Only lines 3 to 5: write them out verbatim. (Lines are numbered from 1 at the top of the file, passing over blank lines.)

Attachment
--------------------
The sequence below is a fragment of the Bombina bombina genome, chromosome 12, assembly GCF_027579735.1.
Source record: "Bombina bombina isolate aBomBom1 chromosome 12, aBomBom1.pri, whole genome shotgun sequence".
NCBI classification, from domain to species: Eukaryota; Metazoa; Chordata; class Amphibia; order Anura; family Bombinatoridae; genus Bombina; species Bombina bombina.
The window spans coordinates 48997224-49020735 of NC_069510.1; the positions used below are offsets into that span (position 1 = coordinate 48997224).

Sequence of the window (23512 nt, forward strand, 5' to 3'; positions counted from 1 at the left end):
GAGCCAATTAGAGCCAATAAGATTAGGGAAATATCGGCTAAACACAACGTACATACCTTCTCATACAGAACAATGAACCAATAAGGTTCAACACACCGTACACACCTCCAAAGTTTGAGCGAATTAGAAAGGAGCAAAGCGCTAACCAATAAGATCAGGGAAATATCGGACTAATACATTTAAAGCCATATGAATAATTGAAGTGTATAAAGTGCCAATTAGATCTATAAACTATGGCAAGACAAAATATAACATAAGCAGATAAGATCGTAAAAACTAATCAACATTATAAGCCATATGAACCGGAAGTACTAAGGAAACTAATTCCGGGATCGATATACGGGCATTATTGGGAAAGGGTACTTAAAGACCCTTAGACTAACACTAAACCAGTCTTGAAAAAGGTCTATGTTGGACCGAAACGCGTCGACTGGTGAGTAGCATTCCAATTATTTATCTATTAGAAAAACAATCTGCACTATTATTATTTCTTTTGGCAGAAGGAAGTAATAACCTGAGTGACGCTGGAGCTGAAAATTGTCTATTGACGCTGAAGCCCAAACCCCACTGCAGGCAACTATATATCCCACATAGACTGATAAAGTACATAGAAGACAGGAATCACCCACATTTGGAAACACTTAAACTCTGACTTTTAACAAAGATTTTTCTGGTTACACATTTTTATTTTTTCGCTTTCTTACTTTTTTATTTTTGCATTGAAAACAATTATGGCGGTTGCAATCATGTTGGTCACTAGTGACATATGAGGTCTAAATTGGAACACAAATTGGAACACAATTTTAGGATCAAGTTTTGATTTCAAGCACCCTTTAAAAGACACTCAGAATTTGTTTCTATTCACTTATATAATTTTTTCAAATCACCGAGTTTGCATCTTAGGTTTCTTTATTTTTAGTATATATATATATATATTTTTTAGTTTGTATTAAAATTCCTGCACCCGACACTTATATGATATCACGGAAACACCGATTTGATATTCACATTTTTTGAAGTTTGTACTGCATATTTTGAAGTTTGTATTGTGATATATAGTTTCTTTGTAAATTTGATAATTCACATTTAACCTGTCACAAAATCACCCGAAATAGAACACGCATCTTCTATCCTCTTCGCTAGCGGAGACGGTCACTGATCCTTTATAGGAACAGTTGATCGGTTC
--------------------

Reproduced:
NCBI classification, from domain to species: Eukaryota; Metazoa; Chordata; class Amphibia; order Anura; family Bombinatoridae; genus Bombina; species Bombina bombina.
The window spans coordinates 48997224-49020735 of NC_069510.1; the positions used below are offsets into that span (position 1 = coordinate 48997224).

Sequence of the window (23512 nt, forward strand, 5' to 3'; positions counted from 1 at the left end):